Last Monday, the Trump Administration released its FY2019 budget proposal, which the administration says will save an estimated $637 billion over 10 years by, among other strategies, eliminating or reforming several U.S. Health & Human Services agencies.
Scheduled for elimination are the Agency for Healthcare Research and Quality (with some of its elements being absorbed into the National Institutes of Health), the Community Services Block Grant, and certain health workforce programs administered through the Health Resources & Services Administration.
The budget also puts forth several healthcare policy changes, including comprehensive Medicaid reform through legislation modeled after the Graham-Cassidy-Heller-Johnson bill, which aims at restructuring Medicaid financing through block grants.
Additionally, the bill contains provisions to cut Medicare by $554 billion, with reductions to uncompensated care, graduate medical education, post-acute care, home health, and bad debt payments.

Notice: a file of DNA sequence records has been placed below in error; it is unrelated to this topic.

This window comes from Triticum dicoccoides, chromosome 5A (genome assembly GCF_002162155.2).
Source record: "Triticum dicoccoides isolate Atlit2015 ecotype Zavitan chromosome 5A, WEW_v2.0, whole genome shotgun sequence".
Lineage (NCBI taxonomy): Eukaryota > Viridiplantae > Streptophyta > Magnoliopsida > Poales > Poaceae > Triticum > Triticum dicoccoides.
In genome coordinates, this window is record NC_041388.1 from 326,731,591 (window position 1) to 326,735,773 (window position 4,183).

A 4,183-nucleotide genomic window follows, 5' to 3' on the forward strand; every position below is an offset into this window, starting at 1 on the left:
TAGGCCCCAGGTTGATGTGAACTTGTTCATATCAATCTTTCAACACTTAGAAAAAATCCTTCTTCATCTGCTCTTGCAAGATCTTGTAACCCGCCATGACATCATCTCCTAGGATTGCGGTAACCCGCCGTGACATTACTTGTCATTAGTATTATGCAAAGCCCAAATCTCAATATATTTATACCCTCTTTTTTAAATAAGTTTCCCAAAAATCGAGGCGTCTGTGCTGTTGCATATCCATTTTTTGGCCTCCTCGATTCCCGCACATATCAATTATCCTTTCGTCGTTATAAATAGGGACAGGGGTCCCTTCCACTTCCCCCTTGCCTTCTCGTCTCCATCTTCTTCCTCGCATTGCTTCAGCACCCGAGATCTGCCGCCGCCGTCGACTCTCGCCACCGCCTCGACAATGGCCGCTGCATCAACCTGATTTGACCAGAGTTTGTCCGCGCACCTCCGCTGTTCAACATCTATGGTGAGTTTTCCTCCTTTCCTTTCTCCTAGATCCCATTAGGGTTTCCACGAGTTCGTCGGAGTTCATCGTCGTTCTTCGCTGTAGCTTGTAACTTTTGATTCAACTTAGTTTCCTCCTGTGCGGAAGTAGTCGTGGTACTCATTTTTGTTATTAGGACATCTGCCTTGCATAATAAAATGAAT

Several changes are proposed for the 340B drug discount program, such as a new user fee on all drugs purchased by covered entities and increased authority for CMS to apply Medicare and Medicaid 340B changes in a budget-neutral manner.
The budget would also cut the Centers for Disease Control and Prevention public health funding by 12%.
Budget proposals from the executive branch at both the federal and state levels are traditionally seen as message documents reflecting the president’s or governor’s priorities. However, in Washington’s uncertain political environment, healthcare interests are reviewing the document closely since individual elements of the Trump budget can gain traction in Congress, and several of the provisions already have been proposed in separate legislation. In addition, some of the above items could appear in regulatory reforms if statute allows.